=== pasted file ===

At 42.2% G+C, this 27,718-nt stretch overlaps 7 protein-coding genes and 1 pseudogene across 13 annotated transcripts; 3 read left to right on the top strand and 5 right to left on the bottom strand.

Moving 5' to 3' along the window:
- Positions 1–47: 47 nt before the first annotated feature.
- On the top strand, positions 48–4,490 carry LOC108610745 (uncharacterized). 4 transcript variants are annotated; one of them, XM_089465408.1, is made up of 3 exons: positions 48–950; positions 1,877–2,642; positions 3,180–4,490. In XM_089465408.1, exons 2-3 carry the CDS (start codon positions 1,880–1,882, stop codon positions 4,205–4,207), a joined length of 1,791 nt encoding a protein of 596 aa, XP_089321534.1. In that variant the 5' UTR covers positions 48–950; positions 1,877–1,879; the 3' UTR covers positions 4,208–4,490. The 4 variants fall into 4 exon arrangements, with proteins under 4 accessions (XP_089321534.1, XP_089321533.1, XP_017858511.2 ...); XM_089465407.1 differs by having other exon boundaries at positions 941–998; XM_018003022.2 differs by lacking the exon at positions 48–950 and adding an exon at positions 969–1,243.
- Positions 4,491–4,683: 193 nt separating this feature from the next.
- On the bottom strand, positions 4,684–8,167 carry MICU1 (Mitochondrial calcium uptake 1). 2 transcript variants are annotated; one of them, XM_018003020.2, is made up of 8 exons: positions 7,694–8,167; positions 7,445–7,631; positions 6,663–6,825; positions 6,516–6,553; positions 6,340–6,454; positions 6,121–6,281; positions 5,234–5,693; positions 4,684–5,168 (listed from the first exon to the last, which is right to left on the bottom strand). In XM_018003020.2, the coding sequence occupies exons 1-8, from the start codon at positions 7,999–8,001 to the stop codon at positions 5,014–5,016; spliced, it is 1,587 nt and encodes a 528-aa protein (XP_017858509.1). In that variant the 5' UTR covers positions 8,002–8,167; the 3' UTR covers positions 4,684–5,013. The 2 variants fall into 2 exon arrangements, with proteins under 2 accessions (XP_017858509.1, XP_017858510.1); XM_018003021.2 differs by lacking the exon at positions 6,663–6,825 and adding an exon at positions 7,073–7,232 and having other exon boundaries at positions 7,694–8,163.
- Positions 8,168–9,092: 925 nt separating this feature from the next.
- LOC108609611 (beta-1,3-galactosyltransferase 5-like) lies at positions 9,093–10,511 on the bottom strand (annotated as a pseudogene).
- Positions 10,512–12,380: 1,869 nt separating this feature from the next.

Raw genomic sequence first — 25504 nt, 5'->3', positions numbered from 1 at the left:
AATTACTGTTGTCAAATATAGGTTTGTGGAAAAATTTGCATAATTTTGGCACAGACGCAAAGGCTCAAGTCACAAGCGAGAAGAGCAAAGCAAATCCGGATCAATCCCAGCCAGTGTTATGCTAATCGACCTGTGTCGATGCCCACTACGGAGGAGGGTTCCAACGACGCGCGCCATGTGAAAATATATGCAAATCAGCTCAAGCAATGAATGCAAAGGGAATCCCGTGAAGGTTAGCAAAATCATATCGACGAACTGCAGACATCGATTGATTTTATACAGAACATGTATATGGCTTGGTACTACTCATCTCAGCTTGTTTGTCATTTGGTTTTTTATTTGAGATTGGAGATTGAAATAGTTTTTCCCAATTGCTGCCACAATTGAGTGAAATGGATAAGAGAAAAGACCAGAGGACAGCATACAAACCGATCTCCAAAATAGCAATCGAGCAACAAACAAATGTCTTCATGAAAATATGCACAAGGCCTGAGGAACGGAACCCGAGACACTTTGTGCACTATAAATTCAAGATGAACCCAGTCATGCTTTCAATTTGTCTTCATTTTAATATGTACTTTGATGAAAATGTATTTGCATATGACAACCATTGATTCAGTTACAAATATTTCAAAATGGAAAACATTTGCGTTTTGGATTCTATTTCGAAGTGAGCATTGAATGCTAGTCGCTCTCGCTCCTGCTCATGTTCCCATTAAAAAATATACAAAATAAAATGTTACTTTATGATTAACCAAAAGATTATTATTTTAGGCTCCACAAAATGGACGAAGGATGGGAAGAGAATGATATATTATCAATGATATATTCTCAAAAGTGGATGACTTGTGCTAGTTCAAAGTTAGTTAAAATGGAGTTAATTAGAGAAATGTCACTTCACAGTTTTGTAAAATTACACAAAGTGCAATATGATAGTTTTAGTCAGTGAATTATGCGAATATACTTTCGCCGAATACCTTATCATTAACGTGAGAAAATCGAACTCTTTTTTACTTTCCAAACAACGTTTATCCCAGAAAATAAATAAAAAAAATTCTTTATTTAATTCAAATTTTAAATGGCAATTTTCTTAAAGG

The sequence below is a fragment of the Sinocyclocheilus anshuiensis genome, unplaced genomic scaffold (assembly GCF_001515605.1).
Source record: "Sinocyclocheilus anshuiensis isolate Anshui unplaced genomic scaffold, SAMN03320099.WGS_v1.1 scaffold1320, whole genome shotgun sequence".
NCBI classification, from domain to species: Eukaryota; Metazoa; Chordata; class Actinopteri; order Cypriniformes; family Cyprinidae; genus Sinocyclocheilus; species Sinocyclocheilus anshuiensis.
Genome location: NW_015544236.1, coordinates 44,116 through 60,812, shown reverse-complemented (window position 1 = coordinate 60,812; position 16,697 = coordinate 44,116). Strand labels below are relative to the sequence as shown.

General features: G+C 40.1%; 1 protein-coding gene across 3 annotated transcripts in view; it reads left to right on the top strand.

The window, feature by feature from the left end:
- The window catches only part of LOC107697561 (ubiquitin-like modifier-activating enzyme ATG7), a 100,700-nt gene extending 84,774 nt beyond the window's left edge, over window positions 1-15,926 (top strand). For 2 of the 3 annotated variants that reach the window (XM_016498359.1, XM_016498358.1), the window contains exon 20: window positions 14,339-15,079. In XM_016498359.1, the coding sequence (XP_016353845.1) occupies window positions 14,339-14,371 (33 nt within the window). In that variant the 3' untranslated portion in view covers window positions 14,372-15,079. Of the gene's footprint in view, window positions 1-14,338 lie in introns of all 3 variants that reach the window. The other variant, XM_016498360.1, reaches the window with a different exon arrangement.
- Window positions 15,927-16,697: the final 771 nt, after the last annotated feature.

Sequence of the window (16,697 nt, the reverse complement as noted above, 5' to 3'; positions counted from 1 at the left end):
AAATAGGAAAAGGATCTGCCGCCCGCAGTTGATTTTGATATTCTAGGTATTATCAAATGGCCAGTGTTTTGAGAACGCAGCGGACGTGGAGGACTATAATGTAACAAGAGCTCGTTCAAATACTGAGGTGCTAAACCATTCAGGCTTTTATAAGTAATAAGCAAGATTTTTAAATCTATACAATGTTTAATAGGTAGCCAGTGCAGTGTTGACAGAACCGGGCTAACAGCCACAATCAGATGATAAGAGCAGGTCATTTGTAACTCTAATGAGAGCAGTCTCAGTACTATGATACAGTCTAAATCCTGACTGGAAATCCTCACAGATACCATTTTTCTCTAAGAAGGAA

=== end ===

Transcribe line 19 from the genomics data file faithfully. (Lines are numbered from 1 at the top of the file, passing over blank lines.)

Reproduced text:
- Window positions 15,927-16,697: the final 771 nt, after the last annotated feature.